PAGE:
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Department of Defense Appropriations Act - Continued

Floor Speech

Location: Washington, DC


Ms. LANDRIEU. Mr. President, I rise to discuss amendment No. 3415. It is my understanding there is no opposition to this amendment. We may be able to voice vote it tonight. But let me take 1 minute to explain it.

This is a technical correction to an underlying provision that is already in the bill we will be voting for.

In the current law, there is a perverse incentive for local governments, when they are recovering, to hire outside contractors as opposed to maybe working with the workers who are already on the payroll--firefighters and police officers. It was not intended to be that way. But because FEMA only reimburses for contractors and not for the local police or firefighters under certain circumstances, we believe and FEMA believes it is actually spending more money.

So the essence of this amendment is to save money, being neutral in the law, so the local officials can make the best decisions whether they want to hire either contractors, if it makes sense, or their own people, if it makes sense, so the recovery can go more efficiently and, hopefully, save money.

FEMA supports it. The firefighters support it. It is technical in nature, which is why I asked the chairwoman tonight if we could voice vote it. I do not think there is any opposition.


Ms. LANDRIEU. Mr. President, I would like to just say a word broadly in response to Senator Coburn's statement and his offering of several amendments to substantially in some cases and in other cases not so substantially change this bill.

I thank the Senator from Michigan for yielding just a minute, and I know the Senator from New York wants to respond as well.

Generally, I would like to say that I know the Senator from Oklahoma is very sincere. Literally no one in this Chamber has worked harder to try to get more reform and eliminate duplication. But I just wish to say one thing in response. When we have emergencies in this country, like when we go to war, no one comes to the floor to debate how we are going to offset $1.4 trillion worth of expense for two wars, Iraq and Afghanistan. When we came to the floor a couple of years ago to vote for tax cuts, many of us claimed and said at the time there would not be enough money to cover them, we had to borrow money to do that. The other side sat quietly and didn't say a word. Why is it that when Americans--when a building is blown up in Oklahoma or when the levees break in Louisiana or when the worst storm in 50 years comes, we have to debate an offset?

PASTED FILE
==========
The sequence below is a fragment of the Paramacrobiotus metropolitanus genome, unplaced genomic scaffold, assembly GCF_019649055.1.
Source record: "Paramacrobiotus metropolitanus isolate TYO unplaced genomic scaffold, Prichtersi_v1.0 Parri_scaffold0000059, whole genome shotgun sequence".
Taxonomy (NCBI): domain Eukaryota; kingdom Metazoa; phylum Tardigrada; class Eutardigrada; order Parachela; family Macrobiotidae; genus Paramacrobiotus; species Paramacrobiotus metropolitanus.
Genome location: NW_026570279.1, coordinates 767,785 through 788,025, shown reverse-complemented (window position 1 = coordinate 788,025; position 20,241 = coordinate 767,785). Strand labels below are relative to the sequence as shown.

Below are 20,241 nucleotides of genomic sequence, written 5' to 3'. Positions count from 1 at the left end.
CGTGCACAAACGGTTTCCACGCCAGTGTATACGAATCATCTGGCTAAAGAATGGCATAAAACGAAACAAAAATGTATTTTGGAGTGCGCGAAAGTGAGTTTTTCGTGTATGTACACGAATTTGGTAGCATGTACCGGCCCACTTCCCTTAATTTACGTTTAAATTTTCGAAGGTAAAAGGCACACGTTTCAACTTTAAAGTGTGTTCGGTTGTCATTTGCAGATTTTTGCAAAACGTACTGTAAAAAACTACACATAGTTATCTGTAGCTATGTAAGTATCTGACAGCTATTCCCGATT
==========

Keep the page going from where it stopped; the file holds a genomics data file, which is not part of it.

Now, this bill is not going to be offset; it is going to pass, I hope. And I understand Senator Coburn's comments, but I want to say that when Americans are hurting, people can recover if we give them the adequate response early enough in the disaster.

Secondly, and then I am going to sit down, the thresholds, the debris, and the contracting--there are some legitimate concerns, but there are reforms in the underlying bill that will help to do better contracting, better debris removal, and more efficient cleanup and recovery after a disaster.

So I ask the Senator, please, I understand we have a big budget issue, but this is not the time to debate the cost of this bill. What it is time to debate is what should be in it and what shouldn't, and I think the Senator from New York has more specifics about some of the recommendations.

But I thank the chairlady from Maryland for organizing this effort tonight, and I will submit more for the record in the morning.


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